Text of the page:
House Breaking

 

Is “Housebroken” a dirty word at your house? Is your dog truly housebroken? He never soils the house except in the case of illness or extreme youth (under 16 weeks)?

 

The fastest, most simple way to housebreak a dog is with a crate. It’s natural! You are providing a den for a den animal. Prior to dogs being domesticated, the mom dog took her pups out of the den on a regular basis. Predictability and routine is the key.

 

It is a big mistake to give your young dog (under one year) the run of too many rooms too soon. A puppy is easily distracted, and suddenly there is an accident.

 

Poor early training has been the downfall of many a pup. Someone else whelped and raised your puppy, and what happened before you got our puppy may have taught him to be dirty or just not to care. The sooner a puppy begins learning good habits, the easier it is on everyone.

 

Some owners unintentionally compound poor early training by leaving the pup in a room with papers. If it is an isolated area, the laundry room or the basement, it is probably cleaned infrequently. The puppy gets the message that it is okay to soil the house. If it weren’t OK, why would you leave the mess there?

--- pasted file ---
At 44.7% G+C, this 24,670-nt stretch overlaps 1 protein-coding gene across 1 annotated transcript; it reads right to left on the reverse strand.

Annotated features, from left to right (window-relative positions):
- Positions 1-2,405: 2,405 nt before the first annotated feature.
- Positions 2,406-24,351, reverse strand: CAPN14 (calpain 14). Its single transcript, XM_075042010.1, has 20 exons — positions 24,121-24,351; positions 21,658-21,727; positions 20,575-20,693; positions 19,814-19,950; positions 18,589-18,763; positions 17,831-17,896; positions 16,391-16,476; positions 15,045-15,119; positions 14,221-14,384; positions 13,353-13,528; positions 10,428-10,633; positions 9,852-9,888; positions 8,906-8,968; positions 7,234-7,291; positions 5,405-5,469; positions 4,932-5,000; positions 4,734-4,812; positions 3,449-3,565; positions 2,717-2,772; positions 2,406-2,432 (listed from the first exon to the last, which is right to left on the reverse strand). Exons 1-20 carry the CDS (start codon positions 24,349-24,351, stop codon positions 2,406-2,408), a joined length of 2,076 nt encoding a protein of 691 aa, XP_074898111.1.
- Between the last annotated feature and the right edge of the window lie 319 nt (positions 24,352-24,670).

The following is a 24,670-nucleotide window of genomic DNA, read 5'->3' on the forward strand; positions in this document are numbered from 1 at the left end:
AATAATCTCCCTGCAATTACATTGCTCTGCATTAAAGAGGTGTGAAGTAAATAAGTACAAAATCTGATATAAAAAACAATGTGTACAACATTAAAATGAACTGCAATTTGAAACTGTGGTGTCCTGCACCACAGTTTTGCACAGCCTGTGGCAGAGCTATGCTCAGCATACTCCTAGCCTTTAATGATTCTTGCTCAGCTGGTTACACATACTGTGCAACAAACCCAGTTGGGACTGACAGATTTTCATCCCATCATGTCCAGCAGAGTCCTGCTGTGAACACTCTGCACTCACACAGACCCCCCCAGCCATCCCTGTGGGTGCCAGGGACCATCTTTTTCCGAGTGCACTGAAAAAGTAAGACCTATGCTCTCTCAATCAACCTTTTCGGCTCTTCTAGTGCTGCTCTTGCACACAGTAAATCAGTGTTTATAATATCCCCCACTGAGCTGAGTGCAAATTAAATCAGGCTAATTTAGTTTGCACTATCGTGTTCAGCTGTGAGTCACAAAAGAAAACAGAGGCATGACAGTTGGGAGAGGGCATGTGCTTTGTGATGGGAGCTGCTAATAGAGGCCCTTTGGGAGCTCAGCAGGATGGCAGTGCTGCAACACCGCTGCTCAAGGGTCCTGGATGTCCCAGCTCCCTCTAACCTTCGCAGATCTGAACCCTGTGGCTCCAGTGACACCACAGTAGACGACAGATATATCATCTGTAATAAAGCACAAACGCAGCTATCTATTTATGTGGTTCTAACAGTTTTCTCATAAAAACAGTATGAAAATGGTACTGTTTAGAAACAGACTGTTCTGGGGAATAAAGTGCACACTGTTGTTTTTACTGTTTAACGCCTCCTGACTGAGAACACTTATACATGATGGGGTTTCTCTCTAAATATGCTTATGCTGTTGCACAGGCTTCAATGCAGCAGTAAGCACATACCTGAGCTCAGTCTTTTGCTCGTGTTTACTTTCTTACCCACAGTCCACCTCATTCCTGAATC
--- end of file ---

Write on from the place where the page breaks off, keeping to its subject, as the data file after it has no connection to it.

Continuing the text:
A mom dog wouldn’t leave potty mess in the den, and you shouldn’t either. The best thing to do for your puppy, and for yourself, is to clean up quickly. You will be teaching that potty mess is unacceptable. It is certainly more desirable and more effective than yelling, hitting, or threatening the puppy.

 

Eating habits, too, support good canine housetraining. It is ill-advised to leave food available for long periods of time. Besides reinforcing aggression and other undesirable behaviours, constant eating and drinking means constant elimination.

 

The quality of food is also extremely important. Premium, professional diets are formulated to be 80 to 90% digestible. Feeding less – reduces stool volume.